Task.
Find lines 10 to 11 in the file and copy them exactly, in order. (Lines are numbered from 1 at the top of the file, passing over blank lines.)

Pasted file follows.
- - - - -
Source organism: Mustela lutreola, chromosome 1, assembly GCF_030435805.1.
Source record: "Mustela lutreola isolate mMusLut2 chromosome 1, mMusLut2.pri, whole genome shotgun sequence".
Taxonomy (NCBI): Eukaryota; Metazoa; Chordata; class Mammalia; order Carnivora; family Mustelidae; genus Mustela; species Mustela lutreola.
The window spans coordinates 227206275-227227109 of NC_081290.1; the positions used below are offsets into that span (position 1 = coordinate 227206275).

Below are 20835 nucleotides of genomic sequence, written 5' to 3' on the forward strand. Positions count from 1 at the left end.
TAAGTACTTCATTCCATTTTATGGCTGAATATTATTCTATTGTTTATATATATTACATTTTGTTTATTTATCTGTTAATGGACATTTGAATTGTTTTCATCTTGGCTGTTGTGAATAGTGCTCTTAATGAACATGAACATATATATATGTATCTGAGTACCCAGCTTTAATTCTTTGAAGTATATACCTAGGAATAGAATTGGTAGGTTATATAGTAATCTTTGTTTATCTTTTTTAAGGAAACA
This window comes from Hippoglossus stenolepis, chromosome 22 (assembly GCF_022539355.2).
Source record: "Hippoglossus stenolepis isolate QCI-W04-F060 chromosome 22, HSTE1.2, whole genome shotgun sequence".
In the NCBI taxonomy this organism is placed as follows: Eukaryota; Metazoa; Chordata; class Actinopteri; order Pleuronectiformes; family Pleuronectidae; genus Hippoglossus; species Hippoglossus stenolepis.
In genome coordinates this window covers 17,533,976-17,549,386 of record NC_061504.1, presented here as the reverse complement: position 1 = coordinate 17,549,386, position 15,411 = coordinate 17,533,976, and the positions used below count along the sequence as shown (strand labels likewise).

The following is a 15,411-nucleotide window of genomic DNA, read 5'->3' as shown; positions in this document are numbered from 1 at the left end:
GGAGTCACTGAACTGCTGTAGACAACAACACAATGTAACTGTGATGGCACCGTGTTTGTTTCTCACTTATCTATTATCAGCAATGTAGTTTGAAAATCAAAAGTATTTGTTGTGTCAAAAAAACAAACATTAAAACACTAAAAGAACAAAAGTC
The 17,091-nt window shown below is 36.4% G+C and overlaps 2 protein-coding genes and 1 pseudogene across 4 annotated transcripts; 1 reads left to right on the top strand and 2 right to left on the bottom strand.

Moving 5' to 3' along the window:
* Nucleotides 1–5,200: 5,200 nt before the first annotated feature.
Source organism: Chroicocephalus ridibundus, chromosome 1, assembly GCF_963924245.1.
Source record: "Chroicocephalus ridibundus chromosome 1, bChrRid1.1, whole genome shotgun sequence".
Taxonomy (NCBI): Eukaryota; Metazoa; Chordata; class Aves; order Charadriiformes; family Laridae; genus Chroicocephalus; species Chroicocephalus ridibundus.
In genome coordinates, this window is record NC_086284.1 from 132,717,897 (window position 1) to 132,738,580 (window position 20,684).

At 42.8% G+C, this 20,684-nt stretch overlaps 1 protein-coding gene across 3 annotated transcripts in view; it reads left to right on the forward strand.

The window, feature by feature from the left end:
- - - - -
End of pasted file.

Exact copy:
In genome coordinates this window covers 17,533,976-17,549,386 of record NC_061504.1, presented here as the reverse complement: position 1 = coordinate 17,549,386, position 15,411 = coordinate 17,533,976, and the positions used below count along the sequence as shown (strand labels likewise).

The following is a 15,411-nucleotide window of genomic DNA, read 5'->3' as shown; positions in this document are numbered from 1 at the left end: